For several months, a black pig has been spotted in the Williamsburg area, rummaging through residents’ gardens and trekking through the woods around James City County.
He — or she? — has been the subject of several photos and posts on social media, accompanied by commenters asking where the mysterious swine came from.
Turns out, there is more than one pig… and at least one of the pot-bellied pigs has been the subject of a court case in the Williamsburg-James City County General District Court.
James City County Animal Control has been chasing down loose black pigs for several months.
So far, the county has caught three pigs, but it’s unclear whether all three pigs came from the same property or home, James City County Police spokeswoman Stephanie Williams said.
One pig is still on the loose, and has been named “Sir Bacon of Burg” by Facebook users, although it’s unclear whether the pig is male or female.
The pig has been spotted along Longhill Road, near Monticello Avenue, Ford’s Colony and more, according to social media posts.
“Animal Control is aware of the pig and is working on attempts to capture the pig,” Williams said. “If folks see the pig, they are asked to report sightings directly to animal control at 757-565-0370.”
In October, Carl the male pot-bellied pig with tusks was seized by James City County Animal Control. He was taken to Heritage Humane Society, but was too aggressive to be adopted or rescued, Heritage Executive Director Kimberly Laska said.
Williams said a pig was humanely euthanized after consultation with a local veterinarian, animal control and other animal experts.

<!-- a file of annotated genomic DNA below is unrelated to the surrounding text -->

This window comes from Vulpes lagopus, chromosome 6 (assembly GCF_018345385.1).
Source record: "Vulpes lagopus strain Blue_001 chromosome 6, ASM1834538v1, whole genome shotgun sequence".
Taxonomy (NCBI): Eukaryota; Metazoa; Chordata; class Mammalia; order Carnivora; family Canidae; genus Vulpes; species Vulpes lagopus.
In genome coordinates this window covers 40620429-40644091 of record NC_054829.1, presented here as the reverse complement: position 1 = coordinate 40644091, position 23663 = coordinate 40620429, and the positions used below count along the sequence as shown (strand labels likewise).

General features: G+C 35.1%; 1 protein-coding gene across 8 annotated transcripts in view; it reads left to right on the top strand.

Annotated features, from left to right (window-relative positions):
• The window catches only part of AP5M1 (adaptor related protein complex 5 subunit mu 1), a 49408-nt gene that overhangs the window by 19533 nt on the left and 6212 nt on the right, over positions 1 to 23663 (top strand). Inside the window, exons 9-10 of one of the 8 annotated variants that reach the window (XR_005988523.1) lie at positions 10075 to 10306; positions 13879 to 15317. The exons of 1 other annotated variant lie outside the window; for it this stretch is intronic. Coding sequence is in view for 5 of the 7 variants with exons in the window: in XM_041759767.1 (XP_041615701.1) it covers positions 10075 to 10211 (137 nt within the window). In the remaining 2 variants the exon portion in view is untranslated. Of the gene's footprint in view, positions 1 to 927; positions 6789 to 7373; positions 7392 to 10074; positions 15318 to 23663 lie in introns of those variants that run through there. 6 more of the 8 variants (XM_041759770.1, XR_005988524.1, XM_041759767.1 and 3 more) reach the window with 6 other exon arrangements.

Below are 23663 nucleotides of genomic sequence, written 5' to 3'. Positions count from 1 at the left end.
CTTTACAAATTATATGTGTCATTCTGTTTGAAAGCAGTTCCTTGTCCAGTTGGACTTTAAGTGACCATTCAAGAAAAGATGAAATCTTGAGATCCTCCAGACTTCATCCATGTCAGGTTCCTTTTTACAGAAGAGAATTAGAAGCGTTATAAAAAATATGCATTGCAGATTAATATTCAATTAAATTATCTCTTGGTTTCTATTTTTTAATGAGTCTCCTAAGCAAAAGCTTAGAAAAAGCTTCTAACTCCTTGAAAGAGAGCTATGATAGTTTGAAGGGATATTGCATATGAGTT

Weeks later, Barbie, a 280-pound black pig, was also seized by animal control. She was later adopted by a farm in Norge, transported there via the shelter’s rescue wagon.
Last and most recently, a small baby pig named Goober was taken to the shelter, then later adopted by a farm in Gloucester.
A pig in court
A male pot-bellied pig, Carl, was seized by James City County Animal Control Oct. 2.
On Oct. 10, Williamsburg-James City County Commonwealth’s Attorney Nathan Green filed a request in the general district court for a judge to rule whether the pig had been abandoned by its owner.
Court documents list Courtney Carter, a resident on News Road in Williamsburg, as the owner of the pig.
On Oct. 16, Judge Colleen Killilea ruled the pig had been “abandoned, cruelly treated, or denied adequate care,” and ordered that Carter no longer be able to own or possess any companion animals.
Court records show Carter did not show up for the court hearing, found guilty in absentia.
A popular pig
The elusive swine has been named “Sir Bacon of Burg” by the internet.
Facebook user Kelsey Helmick created the Sir Bacon of Burg Facebook group on Christmas Eve after seeing new posts about the loose black pig in a different Facebook group.
By the end of the evening, the group already had about 75 members, Helmick said.
“Initially, the group was just for fun and for tracking where our elusive pig travels, but I decided that I wanted the group to be more than that,” Helmick wrote in a Facebook message. “I wanted to use this as an opportunity for our community to learn more about pigs (both domestic and feral), their use in the colonial time frame (especially since we have such an obvious connection to that time period), and to learn about the pig’s eventual namesake.”
Sir Bacon of Burg was named after Sir Francis Bacon, which was suggested by another Facebook user. She said the name is a historical reference, and is not intended to label the pig as food.
“I don’t live in the original area he was spotted, and I don’t travel his last known location very often, so I haven’t had the honor of seeing Sir Bacon yet,” Helmick said.